Intracellular protein degradation is essential for the survival of all organisms, but its role in interspecies interaction is unknown. Here, we show that the ClpXP protease of Pseudomonas aeruginosa suppresses its antimicrobial activity against Staphylococcus aureus, a common pathogen co-isolated with P. aeruginosa from polymicrobial human infections. Using proteomic, biochemical, and molecular genetic approaches, we found that this effect is due to the inhibitory effects of ClpXP on the quorum sensing (QS) of P. aeruginosa, mainly by degrading proteins (e.g., PhnA, PhnB, PqsR, and RhlI) which are critical for the production of QS signal molecules PQS and C4-HSL. We provide evidence that co-culturing with S. aureus induces a decrease in the activity of ClpXP in P. aeruginosa, an effect which was also achieved by the treatment of P. aeruginosa with N-acetylglucosamine (GlcNAc), a widespread chemical present on the surface of diverse cell types from bacteria to humans. These findings extend the range of biological events governed by proteolytic machinery to microbial community structure, thus also suggesting that a chemical-induced alteration of protein homeostasis is a mechanism for interspecies interactions.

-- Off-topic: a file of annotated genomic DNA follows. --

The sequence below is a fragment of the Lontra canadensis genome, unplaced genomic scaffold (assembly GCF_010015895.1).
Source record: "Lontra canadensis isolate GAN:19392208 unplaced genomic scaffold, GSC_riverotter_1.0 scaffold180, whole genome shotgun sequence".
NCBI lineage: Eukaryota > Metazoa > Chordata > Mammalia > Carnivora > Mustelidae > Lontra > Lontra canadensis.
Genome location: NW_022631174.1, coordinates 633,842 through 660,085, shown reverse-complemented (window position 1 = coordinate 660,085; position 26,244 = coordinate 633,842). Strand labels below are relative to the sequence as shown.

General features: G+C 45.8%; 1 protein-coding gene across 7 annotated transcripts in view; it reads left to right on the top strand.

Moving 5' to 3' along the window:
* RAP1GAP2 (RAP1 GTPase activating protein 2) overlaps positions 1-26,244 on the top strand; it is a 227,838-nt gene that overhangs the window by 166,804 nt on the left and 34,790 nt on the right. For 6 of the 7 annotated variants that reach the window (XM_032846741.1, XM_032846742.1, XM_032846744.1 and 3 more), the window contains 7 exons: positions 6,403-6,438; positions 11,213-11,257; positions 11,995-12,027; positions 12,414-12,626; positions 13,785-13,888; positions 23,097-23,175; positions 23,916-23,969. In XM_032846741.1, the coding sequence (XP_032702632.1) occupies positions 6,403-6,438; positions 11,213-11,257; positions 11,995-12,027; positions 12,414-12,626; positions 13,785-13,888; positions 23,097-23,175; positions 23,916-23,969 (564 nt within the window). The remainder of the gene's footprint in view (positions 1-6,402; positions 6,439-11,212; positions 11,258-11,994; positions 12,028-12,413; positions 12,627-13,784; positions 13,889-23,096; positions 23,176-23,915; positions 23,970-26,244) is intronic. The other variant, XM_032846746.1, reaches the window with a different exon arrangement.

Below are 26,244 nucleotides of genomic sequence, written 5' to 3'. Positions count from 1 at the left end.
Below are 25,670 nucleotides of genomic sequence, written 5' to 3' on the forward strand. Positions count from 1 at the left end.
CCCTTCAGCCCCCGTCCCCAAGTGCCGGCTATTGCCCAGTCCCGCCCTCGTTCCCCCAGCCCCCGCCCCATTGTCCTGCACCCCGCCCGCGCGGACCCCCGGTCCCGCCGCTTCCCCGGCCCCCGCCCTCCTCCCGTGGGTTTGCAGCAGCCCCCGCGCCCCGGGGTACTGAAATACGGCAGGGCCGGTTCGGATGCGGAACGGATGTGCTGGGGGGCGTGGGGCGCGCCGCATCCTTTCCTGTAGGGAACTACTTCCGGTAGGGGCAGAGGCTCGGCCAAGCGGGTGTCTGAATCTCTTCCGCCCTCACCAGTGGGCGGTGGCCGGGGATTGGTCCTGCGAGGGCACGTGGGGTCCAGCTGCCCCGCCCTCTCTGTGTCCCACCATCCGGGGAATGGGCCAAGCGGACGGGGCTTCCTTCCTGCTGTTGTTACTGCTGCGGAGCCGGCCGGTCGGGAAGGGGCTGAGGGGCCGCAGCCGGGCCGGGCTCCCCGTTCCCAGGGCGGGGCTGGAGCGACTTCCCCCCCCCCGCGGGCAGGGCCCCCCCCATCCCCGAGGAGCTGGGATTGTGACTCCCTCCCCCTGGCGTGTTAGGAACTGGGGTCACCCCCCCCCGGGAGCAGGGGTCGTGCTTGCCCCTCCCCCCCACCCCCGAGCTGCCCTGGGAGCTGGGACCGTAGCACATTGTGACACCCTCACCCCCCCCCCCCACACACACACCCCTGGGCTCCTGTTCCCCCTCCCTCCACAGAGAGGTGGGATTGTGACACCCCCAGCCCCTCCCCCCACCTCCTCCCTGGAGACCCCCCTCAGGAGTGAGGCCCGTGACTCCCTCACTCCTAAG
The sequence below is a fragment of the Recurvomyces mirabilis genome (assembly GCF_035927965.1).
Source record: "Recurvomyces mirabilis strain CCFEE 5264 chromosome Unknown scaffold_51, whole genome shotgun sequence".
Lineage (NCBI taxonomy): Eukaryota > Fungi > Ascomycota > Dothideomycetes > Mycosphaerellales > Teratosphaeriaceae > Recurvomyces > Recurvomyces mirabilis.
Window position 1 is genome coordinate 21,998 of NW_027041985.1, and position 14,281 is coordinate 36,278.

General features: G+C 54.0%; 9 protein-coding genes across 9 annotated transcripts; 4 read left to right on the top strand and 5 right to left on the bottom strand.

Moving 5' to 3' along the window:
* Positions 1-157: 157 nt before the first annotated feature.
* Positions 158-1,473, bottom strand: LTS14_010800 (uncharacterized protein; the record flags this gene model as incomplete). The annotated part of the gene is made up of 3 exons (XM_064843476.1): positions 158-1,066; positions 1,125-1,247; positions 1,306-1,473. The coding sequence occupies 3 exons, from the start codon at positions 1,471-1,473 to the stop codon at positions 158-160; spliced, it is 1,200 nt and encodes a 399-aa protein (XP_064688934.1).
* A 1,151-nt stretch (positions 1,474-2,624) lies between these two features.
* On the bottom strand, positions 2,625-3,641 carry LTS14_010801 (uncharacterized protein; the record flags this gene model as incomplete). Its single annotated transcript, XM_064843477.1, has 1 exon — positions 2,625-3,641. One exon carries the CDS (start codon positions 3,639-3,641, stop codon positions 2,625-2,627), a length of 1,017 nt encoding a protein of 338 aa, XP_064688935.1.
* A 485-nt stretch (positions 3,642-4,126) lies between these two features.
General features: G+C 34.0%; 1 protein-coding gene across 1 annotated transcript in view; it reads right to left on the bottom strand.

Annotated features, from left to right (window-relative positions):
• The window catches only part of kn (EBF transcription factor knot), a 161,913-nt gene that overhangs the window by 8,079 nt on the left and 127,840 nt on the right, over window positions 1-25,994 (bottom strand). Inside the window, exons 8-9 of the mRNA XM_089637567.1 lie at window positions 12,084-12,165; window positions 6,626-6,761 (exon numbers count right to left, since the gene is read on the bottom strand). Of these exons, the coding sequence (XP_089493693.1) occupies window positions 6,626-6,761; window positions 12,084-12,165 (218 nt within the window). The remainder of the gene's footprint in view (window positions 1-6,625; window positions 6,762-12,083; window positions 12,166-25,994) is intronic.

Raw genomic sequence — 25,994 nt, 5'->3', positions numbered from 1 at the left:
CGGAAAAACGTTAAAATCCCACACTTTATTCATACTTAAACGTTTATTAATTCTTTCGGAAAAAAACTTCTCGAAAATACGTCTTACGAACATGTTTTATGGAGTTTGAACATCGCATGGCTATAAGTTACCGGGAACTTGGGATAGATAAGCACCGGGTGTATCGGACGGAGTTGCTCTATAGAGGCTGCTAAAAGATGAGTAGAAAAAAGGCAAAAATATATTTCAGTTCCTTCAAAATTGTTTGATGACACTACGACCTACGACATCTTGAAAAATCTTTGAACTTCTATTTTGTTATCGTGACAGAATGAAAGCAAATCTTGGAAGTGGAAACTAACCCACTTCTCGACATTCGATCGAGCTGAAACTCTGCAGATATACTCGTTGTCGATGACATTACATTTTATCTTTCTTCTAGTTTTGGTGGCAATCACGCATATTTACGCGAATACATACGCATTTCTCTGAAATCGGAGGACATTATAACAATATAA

- microbial interspecies interactions
- Pseudomonas aeruginosa
- quorum sensing
ASJC Scopus subject areas
- Molecular Biology